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Time Compression Recorder
Posted: Mon Jan 07, 2008 2:59 pm
I have a project that requires a time compression recorder, essentially a voice activated recorder but the pause-recording delay value following silence can be set to a minimal, almost negligible value. The result on playback is speech that is intelligible but compressed in time. This can probably be done in software but I canâ€™t find an app that does this (preferably for Mac OSX). Suggestions?
Posted: Sat Jan 12, 2008 8:14 am
It looks to me like you want a faster response to voice and
faster playback at normal tones that don't sound like "the chipmunks".
You can record past time, such as the beginning of a sound
which happened before you pressed record, with a regular delay
of several seconds on the input which is always on and ready to
be recorded from. The delay would work similar to the following
effect but only use one pointer. (It can be done analogly with a
"tape loop" if you have such 'ancient' recording technology handy).
You can playback at double speed normal pitch by using a circular
delay buffer and reading it out to the speaker at half the speed of
reading it in, using two different pointers in the circular buffer.
The 2 paragraphs above describe how the program would work.
I don't know of a common software app or device that uses these
features together in some way, although many audio editing software
has a "change tempo preserve pitch" feature.
Posted: Sun Jan 13, 2008 1:57 pm
I think such a system is used in the production of commercials, especially for the disclaimer tags at the end where they squeeze in a minutes worth of speech into 15 seconds. Also, I recall Rush Limbaugh got bent out of shape because some of the stations that carried his radio show on a taped basis compressed the material so they could squeeze in more commercials. His beef was that he intentionally had long dramatic pauses in his monologue and editing them out made it less effective.
Posted: Mon Jan 14, 2008 6:13 am
I believe there is a technology, quite old now but appears on many hand held tape recorders called VSC or something like that for Variable Speech Compression. An IC was invented by a company of the same acronym and allowed a person to "speed listen" to voice recordings assuming the IC was built into the recorder. You could almost half the playback time and still have the voice intelligible. Using pitch control and speed control. You would first adjust the playback to sound like the chipmonks and then adjust the pitch control to make the sound understandable. I have used it for audiobooks to shorten the listening time. Takes a little getting used to. Also, audio editors like the old "Cool Edit" let you make the same pitch/speed adjustments for shortening your own audio books.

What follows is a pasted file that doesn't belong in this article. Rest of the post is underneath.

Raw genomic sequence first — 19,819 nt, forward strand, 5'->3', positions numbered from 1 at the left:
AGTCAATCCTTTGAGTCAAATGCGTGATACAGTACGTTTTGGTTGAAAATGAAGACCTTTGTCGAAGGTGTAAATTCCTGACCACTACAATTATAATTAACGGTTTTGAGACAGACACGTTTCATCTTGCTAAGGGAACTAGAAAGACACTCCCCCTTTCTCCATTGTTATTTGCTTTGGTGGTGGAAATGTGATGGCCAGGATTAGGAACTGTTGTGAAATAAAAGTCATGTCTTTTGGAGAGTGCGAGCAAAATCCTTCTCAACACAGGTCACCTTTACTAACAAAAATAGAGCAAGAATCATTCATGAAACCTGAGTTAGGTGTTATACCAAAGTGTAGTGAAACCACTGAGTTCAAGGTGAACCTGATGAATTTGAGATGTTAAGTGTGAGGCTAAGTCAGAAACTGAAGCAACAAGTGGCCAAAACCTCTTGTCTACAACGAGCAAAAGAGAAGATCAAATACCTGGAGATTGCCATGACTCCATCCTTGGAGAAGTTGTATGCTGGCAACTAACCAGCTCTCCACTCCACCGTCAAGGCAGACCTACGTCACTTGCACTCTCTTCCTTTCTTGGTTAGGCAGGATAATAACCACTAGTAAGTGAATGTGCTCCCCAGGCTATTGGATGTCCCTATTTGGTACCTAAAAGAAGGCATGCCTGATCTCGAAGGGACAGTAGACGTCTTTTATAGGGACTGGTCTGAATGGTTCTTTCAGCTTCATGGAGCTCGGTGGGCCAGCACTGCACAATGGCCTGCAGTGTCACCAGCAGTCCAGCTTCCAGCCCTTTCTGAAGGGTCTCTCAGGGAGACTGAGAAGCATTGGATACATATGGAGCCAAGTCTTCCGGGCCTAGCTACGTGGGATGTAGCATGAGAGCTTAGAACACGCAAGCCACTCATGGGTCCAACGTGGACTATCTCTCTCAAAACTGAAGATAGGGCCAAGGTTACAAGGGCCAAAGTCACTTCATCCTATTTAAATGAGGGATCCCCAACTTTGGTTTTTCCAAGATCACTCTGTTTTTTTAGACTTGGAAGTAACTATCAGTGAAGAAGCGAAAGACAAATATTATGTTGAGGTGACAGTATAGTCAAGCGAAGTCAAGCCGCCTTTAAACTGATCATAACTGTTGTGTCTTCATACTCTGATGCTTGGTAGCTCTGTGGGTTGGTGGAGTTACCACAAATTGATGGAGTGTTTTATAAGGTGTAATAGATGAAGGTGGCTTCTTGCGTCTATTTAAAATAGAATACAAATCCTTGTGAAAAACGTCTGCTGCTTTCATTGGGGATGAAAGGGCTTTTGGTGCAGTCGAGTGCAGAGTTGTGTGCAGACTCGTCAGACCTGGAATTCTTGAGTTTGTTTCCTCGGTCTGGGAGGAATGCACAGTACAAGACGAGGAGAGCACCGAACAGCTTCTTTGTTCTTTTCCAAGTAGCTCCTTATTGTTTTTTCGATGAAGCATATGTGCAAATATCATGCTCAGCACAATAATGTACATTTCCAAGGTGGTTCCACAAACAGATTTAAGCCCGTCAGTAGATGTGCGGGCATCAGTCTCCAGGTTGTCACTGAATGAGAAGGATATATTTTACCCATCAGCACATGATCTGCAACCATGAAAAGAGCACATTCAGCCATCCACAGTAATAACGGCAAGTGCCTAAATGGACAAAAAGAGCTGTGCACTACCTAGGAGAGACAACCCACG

Posted: Mon Jan 14, 2008 12:38 pm
If you want to consider a software solution, I've found GoldWave very useful. It has a "space remover" that you can control the minimum length of the space. For example, you can set .5 sec, and any space longer than .5 sec is compressed to .5. Both time and sound level are adjustable.
I also use TotalRecorder. I think it has a similar feature, but it's active at the time of recording, rather than post process.
Those are windows programs, don't know if they have a Mac version.
Your original post didn't sound like you wanted to "speed up" the playback, but if you do, GoldWave can do that too.
Re: Time Compression Recorder
Posted: Tue Jan 29, 2008 11:25 am
jimandy wrote:I have a project that requires a time compression recorder, essentially a voice activated recorder but the pause-recording delay value following silence can be set to a minimal, almost negligible value. The result on playback is speech that is intelligible but compressed in time. This can probably be done in software but I canâ€™t find an app that does this (preferably for Mac OSX). Suggestions?
In my last post i mentioned GoldWave, I've since discovered that GoldWave has exactly what you're asking for ... voice activated, time compression recording.
In the record section, you can choose "Level activated", then set the level to trigger on, also, there is control of buffer before and after the trigger point. It can even save time cues (haven't tried that)
I used it copy a casette tape, "started" recording, went to the tape deck and started that. When the audio began, the recording began. I then discovered that it stopped recording during the dead spot when the tape reverses to side 2. As well as when the tape was finished. No editing needed.
Posted: Thu Jan 31, 2008 10:12 am
As mentioned in my original post I was looking for something for my Mac. I revisited the web site for Audacity, a free audio editing program available for Windows, Mac and Linux and found they have a beta version with a feature called "Truncate Silence" which works perfectly for my application.